Gordon Campbell | Parliament TV | Parliament Today | Video | Questions Of the Day | Search


Strong Government finances and a strong economy

Strong Government finances and a strong economy

Responsible decision-making and a strong economy will deliver a forecast $3.7 billion surplus in 2018/19, up from $3.1 billion forecast in the current year, says Finance Minister Grant Robertson.

“The Treasury’s forecasts released today show that this Government is managing the books responsibly. This means we can inject much-needed investment into essential public services and pay down debt at a responsible rate,” says Grant Robertson.

“Budget 2018 sets out the first steps in our plan to transform the economy, our public services and how we work together to improve the lives of all New Zealanders.”

According to the Treasury forecasts presented in Budget 2018:
• Economic growth is expected to average about 3 per cent per year over the next five years.
• The unemployment rate is expected to drop to 4.1 per cent, which would be the lowest rate in 10 years.
• Real wages are expected to grow each year, with average annual earnings rising to $71,000 by June 2022.
• Inflation is expected to remain steady and stable at around 2 per cent.
• The operating balance before gains and losses (OBEGAL) is expected to continue to improve, reaching a surplus of $7.3 billion (2.1 per cent of GDP) in 2021/22, from $3.1 billion (1.1 per cent of GDP) forecast for the current year to June 2018.
• Net capital investment will total $41.8 billion in the years to 2021/22.
• Net core Crown debt is forecast to fall to 19.1 per cent of GDP in 2021/22.

“Our plan will ensure productive, sustainable and inclusive growth. Our job as a responsible Government is to look 30 years ahead – not just three. We are planning for what New Zealanders will need,” says Grant Robertson.

“Growth is expected to peak at 3.6 per cent in the December 2019 quarter as the Government’s policies bolster the economy, residential and business investment picks up, and consumption growth remains solid.

“Responsible management of the Government finances, and a strong economy, have given us the room to increase the operating and capital allowances at Budget 2018 and continue to meet the Budget Responsibility Rules.

“For Budget 2018, the operating allowance has been increased from $2.6 billion at the December 2017 Budget Policy Statement to $2.8 billion, and the capital allowance has been increased from $3.4 billion to $3.8 billion. Allowances for future Budgets have also increased, and are included in the Fiscal Strategy Report.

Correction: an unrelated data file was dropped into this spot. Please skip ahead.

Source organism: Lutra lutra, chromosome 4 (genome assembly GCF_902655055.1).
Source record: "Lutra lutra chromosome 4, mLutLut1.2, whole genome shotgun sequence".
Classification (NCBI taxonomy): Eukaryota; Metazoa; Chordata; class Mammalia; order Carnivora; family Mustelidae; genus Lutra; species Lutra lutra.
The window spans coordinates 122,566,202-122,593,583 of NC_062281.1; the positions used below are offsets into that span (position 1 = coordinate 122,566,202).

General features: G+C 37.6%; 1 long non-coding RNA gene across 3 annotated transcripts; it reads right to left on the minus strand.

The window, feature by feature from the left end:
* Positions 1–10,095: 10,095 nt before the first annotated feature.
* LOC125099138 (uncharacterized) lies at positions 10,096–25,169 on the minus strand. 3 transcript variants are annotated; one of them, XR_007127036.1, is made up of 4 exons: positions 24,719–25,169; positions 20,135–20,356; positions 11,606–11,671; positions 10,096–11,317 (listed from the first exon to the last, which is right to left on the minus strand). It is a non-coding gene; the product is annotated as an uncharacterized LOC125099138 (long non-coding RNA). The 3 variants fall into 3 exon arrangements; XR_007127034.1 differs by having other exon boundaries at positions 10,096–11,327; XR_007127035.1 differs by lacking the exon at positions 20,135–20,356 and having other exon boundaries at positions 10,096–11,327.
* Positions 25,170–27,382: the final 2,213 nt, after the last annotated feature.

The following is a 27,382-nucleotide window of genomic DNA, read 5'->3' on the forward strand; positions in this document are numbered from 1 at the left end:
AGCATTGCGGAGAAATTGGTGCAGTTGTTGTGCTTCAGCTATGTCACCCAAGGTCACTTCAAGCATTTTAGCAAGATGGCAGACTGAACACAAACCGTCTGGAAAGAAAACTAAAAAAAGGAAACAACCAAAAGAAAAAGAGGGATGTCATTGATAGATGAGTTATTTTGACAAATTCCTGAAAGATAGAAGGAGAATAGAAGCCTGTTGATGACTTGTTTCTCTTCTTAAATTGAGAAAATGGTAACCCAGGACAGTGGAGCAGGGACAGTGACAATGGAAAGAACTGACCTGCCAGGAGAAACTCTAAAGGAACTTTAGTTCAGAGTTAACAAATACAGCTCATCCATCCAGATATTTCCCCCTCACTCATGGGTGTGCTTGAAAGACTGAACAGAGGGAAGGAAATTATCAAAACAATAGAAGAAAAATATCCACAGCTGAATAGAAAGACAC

“These allowances give us the ability to make the investments needed to rebuild our critical public services and build a stronger economy through initiatives like the R&D incentive, the Provincial Growth Fund and the Green Investment Fund.

“Budget 2018 begins the transformation that will deliver New Zealanders an improved quality of life and better living standards for decades to come,” says Grant Robertson.

© Scoop Media

Parliament Headlines | Politics Headlines | Regional Headlines

Joseph Cederwall: The End Of ‘Objectivity’ In Journalism

... and the dawn of something much better?
2019 looks like it might well be another really bad, terrible, not so good year for the traditional journalism model globally. Already in January three leading US digital outlets—BuzzFeed, the Huffington Post, and Vice announced layoffs that have left many accomplished journalists unemployed. Consolidation of journalism looks set to continue unabated as larger (sharky) media conglomerates swallow up smaller players globally. We also appear to be witnessing the death throes of the concept of ‘objective’ truth in journalism. However, perhaps that is not at all as bad as it sounds, and we are just finally waking up to the reality that it never really existed in the first place... More>>


Environment: Government To End Tenure Review

“Tenure review has resulted in parcels of land being added to the conservation estate, but it has also resulted in more intensive farming and subdivision on the 353,000 ha of land which has been freeholded. This contributed to major landscape change and loss of habitat for native plants and animals,” said Eugenie Sage. More>>


Bell Tolls: Big Changes, Grand Mergers Planned For Vocational Training

“At a time when we’re facing critical skill shortages, too many of our polytechnics and institutes of technology are going broke... More>>


Sallies' State Of The Nation: Progress Stalled In Reducing Inequality

The report shows a lack of tangible progress in key areas including record levels of household debt and a growing gap in educational achievement between poorer and more well off communities. More>>


Party Politics In Tax Morale Survey: SSC To Seek Answers From IRD

Minister of State Services Chris Hipkins has today asked the State Services Commissioner Peter Hughes to examine IRD’s reported inappropriate use of a public survey. More>>


Health: Prohibiting Smoking In Vehicles Carrying Children

Under the change, Police will be able to require people to stop smoking in their cars if children (under 18) are present. Police will also be able to use their discretion to give warnings, refer people to stop-smoking support services, or issue an infringement fee of $50... It is expected that this amendment will become law by the end of 2019. More>>


Waitangi Day: Nationwide Events Commemorate Treaty Signing

“From large-scale events attracting tens of thousands of people such as those at Hoani Waititi Marae in Auckland and the Porirua Waterfront, to smaller gatherings in areas as far flung as the Chatham Islands and to the significant commemorations at Waitangi, these events are an opportunity for us to reflect on the signing of the Treaty of Waitangi.” More>>





InfoPages News Channels